Don’t be surprised if, come November of 2008, voters are choosing between Hillary Clinton and Jeb Bush for president.
But how can that be? Jeb’s not running.
Well, he isn’t running now, but the new, front-loaded primary system may, counterintuitively, allow him to enter the race late as a “white knight” rescuing Republicans from a morass of unhappiness and indecision.
The fully frontloaded system replaces not the slow unfolding of primary and caucus states common through, say, 1976, but an already semi-frontloaded system instead. It is the latter, the semi, that produced overly quick ends to the nomination battles — but the fully frontloaded system may do just the opposite.
The reason the semi served to quickly winnow the presidential field is that it effectively anointed one particular candidate as the nearly unstoppable frontrunner by virtue of results in three states: Iowa, New Hampshire, and South Carolina. Iowa would usually put forth one winner, New Hampshire — jealous of its “first in the nation” prerogatives — would put forth another, and then South Carolina would break the tie. The big jumble of staggered primaries in the weeks thereafter would come just at the right time to validate the momentum earned in South Carolina, and only a brief denouement was usually needed before the losing candidates acknowledged that the jig was up.
But in 2008, with a whopping 19 states, including mammoth California, moving their primaries, the Feb. 2 South Carolina match won’t seem so decisive because everybody will know that the big delegate haul will come just three days later. And because all of the major candidates will be fighting heavily across such a wide range of states, the odds are high that each major candidate will win at least several of those 19 states. If, say, John McCain wins California and Arizona, and maybe another, but Mitt Romney follows a New Hampshire win with Feb. 5 wins in Michigan, Utah, and Colorado, and another one or two, while Rudy Giuliani takes Florida, New Jersey, Illinois and Tennessee, and Mike Huckabee wins his home state of Arkansas and Sam Brownback carries home-state Kansas…well, then, who exactly is the front-runner?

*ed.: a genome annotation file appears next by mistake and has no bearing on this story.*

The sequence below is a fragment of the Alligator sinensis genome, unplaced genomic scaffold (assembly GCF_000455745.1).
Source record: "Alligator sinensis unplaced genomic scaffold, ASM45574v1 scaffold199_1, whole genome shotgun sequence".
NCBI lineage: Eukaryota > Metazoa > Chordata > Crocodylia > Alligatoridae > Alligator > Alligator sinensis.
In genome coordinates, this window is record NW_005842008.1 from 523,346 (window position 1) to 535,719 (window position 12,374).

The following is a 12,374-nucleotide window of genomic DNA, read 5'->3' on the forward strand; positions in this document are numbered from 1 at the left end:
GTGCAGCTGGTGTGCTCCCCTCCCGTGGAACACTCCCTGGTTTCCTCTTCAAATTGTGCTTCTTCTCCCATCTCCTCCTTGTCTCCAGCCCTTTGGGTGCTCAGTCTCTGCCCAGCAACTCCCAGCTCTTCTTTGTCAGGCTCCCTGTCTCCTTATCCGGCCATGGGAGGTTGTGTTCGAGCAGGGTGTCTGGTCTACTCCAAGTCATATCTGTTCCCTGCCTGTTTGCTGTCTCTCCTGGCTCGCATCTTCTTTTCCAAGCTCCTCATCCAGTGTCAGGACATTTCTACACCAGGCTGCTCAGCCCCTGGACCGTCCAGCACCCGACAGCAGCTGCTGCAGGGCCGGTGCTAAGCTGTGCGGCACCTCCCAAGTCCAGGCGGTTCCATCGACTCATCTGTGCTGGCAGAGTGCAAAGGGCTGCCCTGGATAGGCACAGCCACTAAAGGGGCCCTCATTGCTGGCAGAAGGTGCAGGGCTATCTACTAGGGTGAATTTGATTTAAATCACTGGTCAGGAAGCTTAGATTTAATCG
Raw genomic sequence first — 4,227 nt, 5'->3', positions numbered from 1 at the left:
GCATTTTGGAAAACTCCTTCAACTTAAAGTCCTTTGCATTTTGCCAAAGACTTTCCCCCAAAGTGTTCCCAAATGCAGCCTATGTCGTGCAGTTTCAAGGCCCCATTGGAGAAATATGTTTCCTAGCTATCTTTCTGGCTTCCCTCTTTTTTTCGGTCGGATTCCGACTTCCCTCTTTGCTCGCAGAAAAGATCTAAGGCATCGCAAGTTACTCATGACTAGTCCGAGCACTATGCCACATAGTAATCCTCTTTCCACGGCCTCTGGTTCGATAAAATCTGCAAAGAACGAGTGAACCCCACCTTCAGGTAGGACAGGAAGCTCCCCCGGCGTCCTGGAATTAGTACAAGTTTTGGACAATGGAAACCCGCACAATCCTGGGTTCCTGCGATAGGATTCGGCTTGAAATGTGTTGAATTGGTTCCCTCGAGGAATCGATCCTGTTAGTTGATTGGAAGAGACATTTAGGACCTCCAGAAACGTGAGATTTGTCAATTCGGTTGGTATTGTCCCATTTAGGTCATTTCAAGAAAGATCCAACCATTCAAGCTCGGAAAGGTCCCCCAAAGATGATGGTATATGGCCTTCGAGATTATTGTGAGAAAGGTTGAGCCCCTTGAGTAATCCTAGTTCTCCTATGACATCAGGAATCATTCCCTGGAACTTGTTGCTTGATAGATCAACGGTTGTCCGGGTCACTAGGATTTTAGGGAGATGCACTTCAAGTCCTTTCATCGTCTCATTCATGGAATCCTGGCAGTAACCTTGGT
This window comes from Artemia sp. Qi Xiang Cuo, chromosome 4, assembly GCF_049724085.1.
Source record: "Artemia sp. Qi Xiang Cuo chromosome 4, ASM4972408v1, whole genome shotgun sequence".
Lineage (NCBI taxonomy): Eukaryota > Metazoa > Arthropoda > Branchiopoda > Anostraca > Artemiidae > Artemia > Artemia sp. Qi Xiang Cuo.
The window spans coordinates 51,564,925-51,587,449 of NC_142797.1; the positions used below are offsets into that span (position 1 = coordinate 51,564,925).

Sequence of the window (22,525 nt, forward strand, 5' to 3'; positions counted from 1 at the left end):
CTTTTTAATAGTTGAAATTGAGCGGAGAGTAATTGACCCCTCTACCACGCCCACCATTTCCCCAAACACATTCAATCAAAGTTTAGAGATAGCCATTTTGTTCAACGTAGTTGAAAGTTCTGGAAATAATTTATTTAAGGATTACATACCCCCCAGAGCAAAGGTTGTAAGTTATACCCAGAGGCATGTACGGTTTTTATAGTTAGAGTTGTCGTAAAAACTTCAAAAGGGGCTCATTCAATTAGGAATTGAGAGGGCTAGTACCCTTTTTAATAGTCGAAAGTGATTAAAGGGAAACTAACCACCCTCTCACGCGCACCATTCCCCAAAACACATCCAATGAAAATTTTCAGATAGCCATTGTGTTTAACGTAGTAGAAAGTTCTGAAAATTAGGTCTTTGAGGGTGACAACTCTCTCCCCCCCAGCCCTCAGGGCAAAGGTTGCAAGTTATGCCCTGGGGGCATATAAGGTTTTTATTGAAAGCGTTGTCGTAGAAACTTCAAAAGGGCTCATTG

RATHER THAN PROVIDING UNSTOPPABLE momentum to any one candidate, in other words, the widespread voting on Feb. 5 could serve to keep all three “major” candidates and even a couple of minor ones alive. Nobody could claim a mandate, the vitriol would continue to grow, and the dissatisfaction already being voiced by conservatives might take on pandemic proportions.
Meanwhile, a number of states may have qualifying dates for candidates or delegates that post-date Feb. 5. Nine states still won’t vote until May. A white night with a big enough name could conceivably jump in the race, sweep all the later contests, and lay claim to be the candidate of consensus and unity. Think of another president’s brother, Bobby Kennedy in 1968, and you get the idea.
Not only that, but the white knight could pick up the endorsements, and presumably the delegates, of the minor candidates as they fall by the wayside. Huckabee’s Arkansans and Brownback’s Kansans could both shift to the knight the moment those candidates drop out. Ditto for McCain’s Arizonans and Californians if, after eight more big primaries on March 4, he finds himself to be clearly in third place among the three major contestants.
Suddenly, the scenario for the knight’s victory doesn’t look quite so far-fetched.
Of course, this all assumes that we’re talking about one helluva knight. Somebody with major name ID, with access to large amounts of money and organizational might at a moment’s notice, and with a solid reputation across the Republican philosophical spectrum.
Of course, Jeb Bush qualifies on all counts.
BUT WHY WOULD HE RUN when the name Bush is so unpopular these days?
Perhaps because a lot can change in a year. Ask George H. W. Bush, he of the 91 percent approval rating in 1991, about how fast political fortunes can change. What if, by late winter of next year, the vaunted troop surge in Iraq is seen to have been a major success? What if the continued over-reaching by Nancy Pelosi and John Murtha makes President George W. Bush look good by comparison, just as Bill Clinton looked good when compared with the caricature Newt Gingrich allowed to be drawn of himself?
A man of faith in a godless age is hitting Americans where it hurts.
Mr. and Mrs. American Spectator Reader, let P.J. O’Rourke talk sense to your kids.
In Britain, defending your property can get you life.
The debacle of this president’s administration is both a cause and a symptom of the decline of American values. Unless Congress impeaches him, that decline will go on unchecked. An eminent jurist surveys the damage and assesses the chances for the recovery of our culture.
It won’t take long for conservatives to scratch this presidential wannabe off their 2008 scorecard.
The American Christmas, like the songs that celebrate it, makes room for everybody under the rainbow. Is that why so many people seem to be hostile to it?
Was the President done in by the economy, or by the politics of the economy?
H/T to National Review Online